Blessey films Shwetha Menon's delivery

Published: 29th September 2012 12:57 PM  |   Last Updated: 29th September 2012 12:57 PM   |  A+A-


“This is one of the most moving experiences of my life,” says director Blessey, about the shooting of the delivery of actress Shwetha Menon at Nanavati Hospital in Mumbai on Thursday evening. “Though I am a father of two sons (Adith, 17, and Akhil, 14), I did not see first-hand the birth of my own children.”

 On Friday afternoon, a relieved Blessey was on his way to the airport in Mumbai to fly to Chennai. “It is one of God’s greatest gifts that a woman is able to give birth to a child,” he said. “We talk about man’s creativity but on Thursday I realised that one of the most stunning creations on earth is the birth of a child. I understood the magnitude of the event only when I actually saw it taking place.”

 Blessey was shooting these scenes as part of a film on motherhood called ‘Kalimannu’. When Shwetha became pregnant, he asked her whether she could be part of the project. Later, Shwetha and husband Sreevalsan Menon, gave permission to shoot the delivery. But Blessey and his team had to ensure that everything went smoothly. “A film-maker can re-shoot a scene many times,” says the director. “He can edit it in the editing room. But during the delivery, if you blink your eyes you will miss the actual moment of birth. There are no second chances or rehearsals,” he said.

 Blessey had camped in the hospital for a week, spending days and nights. And there was a reason for this. “The doctor told us that Shwetha could deliver at any time during the two weeks before the delivery date,” says Blessey. In fact, the birth of the baby girl took place ten days earlier than scheduled.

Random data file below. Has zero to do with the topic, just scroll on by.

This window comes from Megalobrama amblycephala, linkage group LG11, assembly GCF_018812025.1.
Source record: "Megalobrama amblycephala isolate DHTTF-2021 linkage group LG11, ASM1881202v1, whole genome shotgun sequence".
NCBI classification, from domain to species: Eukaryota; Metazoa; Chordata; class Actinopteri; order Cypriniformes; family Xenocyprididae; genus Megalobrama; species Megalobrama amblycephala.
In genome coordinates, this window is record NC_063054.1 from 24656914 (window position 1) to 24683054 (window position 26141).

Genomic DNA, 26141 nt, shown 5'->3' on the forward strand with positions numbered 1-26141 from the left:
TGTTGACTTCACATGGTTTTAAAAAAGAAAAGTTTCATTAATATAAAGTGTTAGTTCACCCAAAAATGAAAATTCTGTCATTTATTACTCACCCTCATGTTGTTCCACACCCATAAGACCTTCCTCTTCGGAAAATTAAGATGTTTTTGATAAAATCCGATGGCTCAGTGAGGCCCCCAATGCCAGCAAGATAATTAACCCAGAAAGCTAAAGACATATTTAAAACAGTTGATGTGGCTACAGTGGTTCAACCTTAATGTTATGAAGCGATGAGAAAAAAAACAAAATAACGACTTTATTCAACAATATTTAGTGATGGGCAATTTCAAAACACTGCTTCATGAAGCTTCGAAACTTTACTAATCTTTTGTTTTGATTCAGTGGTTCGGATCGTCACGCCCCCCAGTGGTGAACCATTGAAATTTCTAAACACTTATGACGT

The team also spent two days in the labour room, to ensure that they placed the three cameras in the right place and the lighting was perfect. “The doctor will not move his position to suit the cameras. He is concentrating on ensuring a safe delivery” says Blessey.

 In the labour room there is an anaesthetist, a paediatrician, a gynaecologist and a couple of nurses. Apart from them, there was Blessey and his four-member crew. “Yes, it was quite crowded. But, in the end, everything turned out fine, he said.” The shooting of the film will continue, once Shwetha is ready to face the cameras. “I have not spoken to her about when this will happen,” says Blessey. “I am sure father and mother are enjoying the precious moments with their new-born.”  


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